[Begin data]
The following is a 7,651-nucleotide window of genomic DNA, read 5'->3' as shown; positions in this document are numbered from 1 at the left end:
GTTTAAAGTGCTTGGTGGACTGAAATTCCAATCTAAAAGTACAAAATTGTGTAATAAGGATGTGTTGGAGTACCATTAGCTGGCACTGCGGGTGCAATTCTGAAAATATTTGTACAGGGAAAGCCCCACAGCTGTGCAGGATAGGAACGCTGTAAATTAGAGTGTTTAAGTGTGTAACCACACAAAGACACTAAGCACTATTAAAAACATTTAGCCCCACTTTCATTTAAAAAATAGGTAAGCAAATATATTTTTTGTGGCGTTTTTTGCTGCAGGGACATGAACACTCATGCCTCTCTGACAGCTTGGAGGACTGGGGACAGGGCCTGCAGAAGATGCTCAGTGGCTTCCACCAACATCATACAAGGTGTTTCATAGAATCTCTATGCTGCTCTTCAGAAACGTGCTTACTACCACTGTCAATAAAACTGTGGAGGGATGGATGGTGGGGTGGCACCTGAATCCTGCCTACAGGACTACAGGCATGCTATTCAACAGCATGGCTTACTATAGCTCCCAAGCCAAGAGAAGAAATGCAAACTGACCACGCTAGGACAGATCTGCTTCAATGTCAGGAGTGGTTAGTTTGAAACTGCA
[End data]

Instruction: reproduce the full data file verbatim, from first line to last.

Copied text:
The following is a 7,651-nucleotide window of genomic DNA, read 5'->3' as shown; positions in this document are numbered from 1 at the left end:
GTTTAAAGTGCTTGGTGGACTGAAATTCCAATCTAAAAGTACAAAATTGTGTAATAAGGATGTGTTGGAGTACCATTAGCTGGCACTGCGGGTGCAATTCTGAAAATATTTGTACAGGGAAAGCCCCACAGCTGTGCAGGATAGGAACGCTGTAAATTAGAGTGTTTAAGTGTGTAACCACACAAAGACACTAAGCACTATTAAAAACATTTAGCCCCACTTTCATTTAAAAAATAGGTAAGCAAATATATTTTTTGTGGCGTTTTTTGCTGCAGGGACATGAACACTCATGCCTCTCTGACAGCTTGGAGGACTGGGGACAGGGCCTGCAGAAGATGCTCAGTGGCTTCCACCAACATCATACAAGGTGTTTCATAGAATCTCTATGCTGCTCTTCAGAAACGTGCTTACTACCACTGTCAATAAAACTGTGGAGGGATGGATGGTGGGGTGGCACCTGAATCCTGCCTACAGGACTACAGGCATGCTATTCAACAGCATGGCTTACTATAGCTCCCAAGCCAAGAGAAGAAATGCAAACTGACCACGCTAGGACAGATCTGCTTCAATGTCAGGAGTGGTTAGTTTGAAACTGCA